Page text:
Australia’s residential construction costs increased by less than 1 per cent in the first three months of 2021, according to CoreLogic’s first Cordell Housing Index Price (CHIP) for the year.
The CHIP measures the rate of change in construction costs within the residential market and covers freestanding and semi-detached single and two-storey dwellings.
According to the March quarter CHIP, construction costs increased by 0.8 per cent over in the first three months of 2021.
Meanwhile, Australian Bureau of Statistics figures show the consumer price index (CPI) increased by 1.1 per cent over the year to March 2021.
According to seasonally adjusted ABS figures, the total number of dwellings approved rose by 17.4 per cent in March, after the total number of dwellings approved surged by 20.1 per cent in February.
The ABS also found employment in the construction industry, which accounts for around 8.9 per cent of the total workforce, fell 1.5 per cent over the three months to March 2021.
Australian home values increased by 2.8 per cent in March according to CoreLogic’s national home value index, which was the fastest rate of appreciation since October 1988.
The strong growth conditions remain broad-based, with values rising by at least 1.4 per cent in every capital city and ‘rest-of-state’ area over the month.
CoreLogic research director Tim Lawless said with dwelling approvals surging in response to the recently expired HomeBuilder grant, the residential construction sector was moving into what was likely to be an extended period of activity.
“However we are yet to see Cordell’s measure of construction costs reflect any material increase,” Mr Lawless said.
“Construction costs were up 0.8 per cent over the March quarter, slightly below the decade average rate of growth and with little in the way of variation across the states.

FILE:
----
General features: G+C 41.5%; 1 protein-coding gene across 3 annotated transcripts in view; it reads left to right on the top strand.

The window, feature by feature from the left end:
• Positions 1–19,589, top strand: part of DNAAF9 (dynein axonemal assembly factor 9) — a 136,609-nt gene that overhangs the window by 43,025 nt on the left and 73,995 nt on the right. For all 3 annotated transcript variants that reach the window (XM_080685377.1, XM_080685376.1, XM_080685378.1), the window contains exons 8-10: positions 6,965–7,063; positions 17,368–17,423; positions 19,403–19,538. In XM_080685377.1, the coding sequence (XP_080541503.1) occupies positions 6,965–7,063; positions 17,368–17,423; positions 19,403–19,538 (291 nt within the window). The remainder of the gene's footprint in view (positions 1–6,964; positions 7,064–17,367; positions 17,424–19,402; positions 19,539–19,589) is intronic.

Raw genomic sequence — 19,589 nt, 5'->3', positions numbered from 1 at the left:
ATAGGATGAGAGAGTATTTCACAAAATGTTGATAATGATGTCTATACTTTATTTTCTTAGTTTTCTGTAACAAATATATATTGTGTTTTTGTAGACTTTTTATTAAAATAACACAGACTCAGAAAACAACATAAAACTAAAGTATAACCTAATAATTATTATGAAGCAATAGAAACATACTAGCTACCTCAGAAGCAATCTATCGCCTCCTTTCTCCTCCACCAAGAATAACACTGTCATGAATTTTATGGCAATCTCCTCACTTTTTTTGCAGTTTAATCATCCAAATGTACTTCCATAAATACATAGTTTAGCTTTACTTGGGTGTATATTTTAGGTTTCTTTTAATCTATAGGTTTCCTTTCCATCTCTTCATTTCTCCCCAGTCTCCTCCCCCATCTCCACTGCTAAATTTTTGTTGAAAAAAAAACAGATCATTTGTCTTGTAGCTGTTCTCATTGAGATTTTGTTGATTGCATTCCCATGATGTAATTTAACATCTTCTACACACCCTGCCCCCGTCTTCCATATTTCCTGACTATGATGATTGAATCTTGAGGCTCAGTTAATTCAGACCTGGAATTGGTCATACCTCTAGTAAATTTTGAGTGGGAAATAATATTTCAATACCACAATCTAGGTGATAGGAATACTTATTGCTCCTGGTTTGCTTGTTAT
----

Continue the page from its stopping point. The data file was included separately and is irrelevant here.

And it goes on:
“Although construction costs rose at a slightly slower than average pace last quarter, it’s likely future quarters will record a more substantial lift in construction costs as shortages of both materials and labour add some upwards pressure on prices.
New South Wales’ CHIP index grew 0.7 per cent in the first three months of the year, bringing annual growth to 2.9 per cent.
Victoria’s CHIP index grew 0.8 per cent over the March quarter, with the state experiencing annual growth of 3.4 per cent, slightly higher than the national rate.
Queensland’s quarterly CHIP index growth dropped from 1.8 per cent in the three months to December to 0.8 per cent in the three months to March, bringing it back in line with the national growth rate.
South Australia’s CHIP index increased by 0.8 per cent over the March quarter and its annual growth remained the lowest of all states at 2.8 per cent, while Western Australia’s rose by 0.9 per cent over the March quarter and had annual growth of 3.1 per cent.
According to the latest New Zealand CoreLogic Cordell Housing Index Price (CHIP), released yesterday, housing construction costs across the Tasman rose by 1.3 per cent over the first quarter of 2021.